Plot: Have you ever loved someone who's mortally wounded you? Phineas Poe, disgraced cop and morphine addict, has just been released from a psych ward when he meets a beautiful woman named Jude in a hotel bar. Red dress, black hair, body like a knife. He takes her back to his room and wakes the next morning in a bathtub full of blood and ice, missing a kidney. Dragging himself from a hospital bed, Phineas discovers he wants to be with Jude like a hunger and he wants to find her and kill her. Falling for her is the start of a twisted love story that takes him from the snowy streets of Denver to the high plains of Texas where the boundaries between torturer and victim, killer and accomplice, become nightmarishly distorted.
Thoughts: Recommended to me both by fellow staff member, Matty as well as the good folks over at The Cult, I had high hopes for the first of Baer's "Poe" trilogy. Written in the style of a good Quentin Tarintino film, Baer jumps around from past to present so fluidly that it forces you to constantly pay attention. His knack for tying the events that shaped the current state of the books protagonist, Phineaus Poe, to his current mindset is impeccable. You really believed that he was slowly unraveling at the seams. Of course, as in a Tarintino film, the dialogue and the violence are all very stylistic - leads to excellent and addictive narration.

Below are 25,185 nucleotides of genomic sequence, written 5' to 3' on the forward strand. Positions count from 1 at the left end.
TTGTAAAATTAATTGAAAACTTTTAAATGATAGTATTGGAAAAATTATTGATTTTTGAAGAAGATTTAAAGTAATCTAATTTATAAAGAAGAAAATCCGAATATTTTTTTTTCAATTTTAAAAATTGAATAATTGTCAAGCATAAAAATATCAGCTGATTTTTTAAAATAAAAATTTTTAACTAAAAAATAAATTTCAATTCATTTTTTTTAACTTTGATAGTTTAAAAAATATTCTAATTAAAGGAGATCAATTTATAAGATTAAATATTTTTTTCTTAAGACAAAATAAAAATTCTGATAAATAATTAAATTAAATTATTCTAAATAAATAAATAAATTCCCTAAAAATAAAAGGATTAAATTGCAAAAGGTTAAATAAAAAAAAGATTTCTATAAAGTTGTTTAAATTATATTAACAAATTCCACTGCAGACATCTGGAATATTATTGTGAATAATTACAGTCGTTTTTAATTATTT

Baer's female lead, the reason for Poe's current situation, Jude, is one of the stronger female leads I've had the pleasure of reading. His descriptions of her really play into why Poe is head over heels for this woman - despite her actions. The majority of the supporting characters are integral to the books progression; you really get the feeling that Baer eliminated any and all filler. The novel is tightly structured and you never get the impression that Baer is out to create an epic for the sake of creating an epic.
I'm very excited for the second and third books in the trilogy - be sure to check back over the summer for subsequent reviews as they've been added them to my summer stack of reading.